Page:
‘Sherlock Holmes’ at elementary best yet again (IANS Film Review; Rating ***)

January 9th, 2010 - 2:56 pm ICT by IANS  

Jude Law By Joginder Tuteja
Film: “Sherlock Holmes”; Cast: Robert Downey Jr., Jude Law, Rachel McAdams, Mark Strong;

Director: Guy Ritchie; Rating: ***

Trust filmmaker Guy Ritchie to keep reinventing himself with each outing. For someone who made a stunning announcement with “Lock, Stock and Two Smoking Barrels” (1998) more than a decade back, he continues to have his stamp firmly planted over his films.

Other than Quentin Tarantino, Guy Ritchie is the only contemporary filmmaker who has a strong presence despite a limited body of work.

This is why one watches “Sherlock Holmes” keenly. Presenting an iconic character on celluloid is always a risky preposition. How does a director bring in a new dimension to characters that are so well known?

What Ritchie does is change the very surroundings of his lead protagonist Sherlock Holmes, played to perfection by Robert Downey Jr. He brings in black magic, sorcery and the conflict of believers v/s non-believers while aiming to bring scientific explanations to every mishap and misadventure.

An evil force Lord Blackwood (Mark Strong) wishes to rule the world and he begins his endeavour from London. His one point agenda is to instil fear in the citizens of the world and for that, his weaponry is black magic.

Aided by his friend Doctor Watson (Jude Law), Sherlock Holmes gets Blackwood captured and the villain dies…only to return from the dead. From there begins an adventure where Holmes picks up clues, sees murders happening all around him, keeps his sanity intact and finally brings on a big expose that challenges the very essence of black magic.

As Holmes starts putting together the jigsaw puzzle, the narrative starts becoming far more engaging. An action sequence set on a ship and later atop a bridge is indeed thrilling while the background music is equally effective.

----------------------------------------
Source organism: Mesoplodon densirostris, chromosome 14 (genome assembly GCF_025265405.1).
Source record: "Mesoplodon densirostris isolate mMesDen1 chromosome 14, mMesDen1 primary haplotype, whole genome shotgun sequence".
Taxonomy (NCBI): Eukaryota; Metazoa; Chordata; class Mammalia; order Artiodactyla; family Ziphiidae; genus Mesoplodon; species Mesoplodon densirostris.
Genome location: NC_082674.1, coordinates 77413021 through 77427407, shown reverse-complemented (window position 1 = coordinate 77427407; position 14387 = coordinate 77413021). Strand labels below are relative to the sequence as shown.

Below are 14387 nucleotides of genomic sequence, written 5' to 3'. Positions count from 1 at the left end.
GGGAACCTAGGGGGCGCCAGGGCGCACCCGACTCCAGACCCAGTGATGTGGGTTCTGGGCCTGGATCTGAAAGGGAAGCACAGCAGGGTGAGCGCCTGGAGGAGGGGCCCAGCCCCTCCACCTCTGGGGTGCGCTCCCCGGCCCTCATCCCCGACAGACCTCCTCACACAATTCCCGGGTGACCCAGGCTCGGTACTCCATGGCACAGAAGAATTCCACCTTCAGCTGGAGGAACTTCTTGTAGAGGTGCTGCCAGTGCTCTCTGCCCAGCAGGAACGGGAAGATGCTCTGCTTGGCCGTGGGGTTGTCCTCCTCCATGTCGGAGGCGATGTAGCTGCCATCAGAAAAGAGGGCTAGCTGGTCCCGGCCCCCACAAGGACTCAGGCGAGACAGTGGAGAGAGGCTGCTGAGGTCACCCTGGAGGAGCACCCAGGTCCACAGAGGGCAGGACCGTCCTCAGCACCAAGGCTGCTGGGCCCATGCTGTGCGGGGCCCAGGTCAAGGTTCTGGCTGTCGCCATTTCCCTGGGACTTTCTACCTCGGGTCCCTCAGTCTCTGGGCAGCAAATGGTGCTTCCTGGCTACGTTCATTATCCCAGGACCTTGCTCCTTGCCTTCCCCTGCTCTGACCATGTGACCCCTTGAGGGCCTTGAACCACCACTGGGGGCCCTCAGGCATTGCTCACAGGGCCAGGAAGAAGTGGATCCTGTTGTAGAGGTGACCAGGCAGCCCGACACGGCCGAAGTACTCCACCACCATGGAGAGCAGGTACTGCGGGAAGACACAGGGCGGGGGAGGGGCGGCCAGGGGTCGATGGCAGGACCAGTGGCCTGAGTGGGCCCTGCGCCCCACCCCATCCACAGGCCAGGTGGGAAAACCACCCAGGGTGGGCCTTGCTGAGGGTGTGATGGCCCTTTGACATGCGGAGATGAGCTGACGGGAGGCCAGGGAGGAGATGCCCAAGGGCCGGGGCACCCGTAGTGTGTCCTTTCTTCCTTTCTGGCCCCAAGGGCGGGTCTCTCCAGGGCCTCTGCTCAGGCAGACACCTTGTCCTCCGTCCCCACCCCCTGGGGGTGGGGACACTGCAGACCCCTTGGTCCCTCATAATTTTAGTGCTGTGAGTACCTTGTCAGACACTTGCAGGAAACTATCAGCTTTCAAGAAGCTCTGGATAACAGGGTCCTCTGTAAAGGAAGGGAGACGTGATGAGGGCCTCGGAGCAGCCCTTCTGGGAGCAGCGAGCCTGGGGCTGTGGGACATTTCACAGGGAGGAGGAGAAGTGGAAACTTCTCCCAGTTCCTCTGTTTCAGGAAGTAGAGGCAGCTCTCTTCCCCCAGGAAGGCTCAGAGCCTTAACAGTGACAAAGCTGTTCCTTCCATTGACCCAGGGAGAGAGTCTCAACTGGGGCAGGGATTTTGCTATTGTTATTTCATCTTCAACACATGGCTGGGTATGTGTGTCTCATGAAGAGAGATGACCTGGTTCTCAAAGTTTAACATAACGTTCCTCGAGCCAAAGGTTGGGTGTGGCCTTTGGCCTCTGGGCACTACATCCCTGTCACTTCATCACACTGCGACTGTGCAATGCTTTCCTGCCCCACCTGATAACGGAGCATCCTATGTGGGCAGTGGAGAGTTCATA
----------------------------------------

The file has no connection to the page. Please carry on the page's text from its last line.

Cinematography, mainly in sepia shades, brings back London from a century ago. Also, despite black magic playing a major role in the narrative, it never turns gory or offensive. Instead, these are the points where dialogues, in characteristic Guy Ritchie style, are funny and help relieve the tense moments.

While the filmmaker reinvents himself with “Sherlock Holmes”, one misses his trademark shot-taking and background narrative along with character introduction, something that he has done so brilliantly in his earlier ventures.

Also, the film is verbose for most of its duration which means that for the lovers of non-stop and thrilling action, there isn’t much in the offing.

Yes, the film carries its own wit but given the fact that this is understated British humour, one has to adapt to it. It does take time to adjust to the mood of “Sherlock Holmes”.

Since the film is set in London of 1891, the sepia shades, dingy by-lanes, under construction buildings, horse driven carriages, the overall black costumes and heavily accented dialogue delivery take a viewer into a different world altogether.

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